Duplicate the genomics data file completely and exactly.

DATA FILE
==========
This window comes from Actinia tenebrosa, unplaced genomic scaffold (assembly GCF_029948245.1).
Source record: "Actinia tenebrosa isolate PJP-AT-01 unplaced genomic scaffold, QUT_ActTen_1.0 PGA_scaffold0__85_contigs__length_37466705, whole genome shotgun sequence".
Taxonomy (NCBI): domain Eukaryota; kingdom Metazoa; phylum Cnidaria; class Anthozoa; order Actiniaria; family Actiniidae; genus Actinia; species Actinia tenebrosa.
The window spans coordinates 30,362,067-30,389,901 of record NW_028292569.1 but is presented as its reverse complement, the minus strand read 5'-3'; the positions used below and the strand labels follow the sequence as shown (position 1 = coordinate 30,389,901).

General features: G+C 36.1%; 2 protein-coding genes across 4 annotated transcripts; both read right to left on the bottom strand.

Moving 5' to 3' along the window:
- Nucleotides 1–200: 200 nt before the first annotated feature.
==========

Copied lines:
This window comes from Actinia tenebrosa, unplaced genomic scaffold (assembly GCF_029948245.1).
Source record: "Actinia tenebrosa isolate PJP-AT-01 unplaced genomic scaffold, QUT_ActTen_1.0 PGA_scaffold0__85_contigs__length_37466705, whole genome shotgun sequence".
Taxonomy (NCBI): domain Eukaryota; kingdom Metazoa; phylum Cnidaria; class Anthozoa; order Actiniaria; family Actiniidae; genus Actinia; species Actinia tenebrosa.
The window spans coordinates 30,362,067-30,389,901 of record NW_028292569.1 but is presented as its reverse complement, the minus strand read 5'-3'; the positions used below and the strand labels follow the sequence as shown (position 1 = coordinate 30,389,901).

General features: G+C 36.1%; 2 protein-coding genes across 4 annotated transcripts; both read right to left on the bottom strand.

Moving 5' to 3' along the window:
- Nucleotides 1–200: 200 nt before the first annotated feature.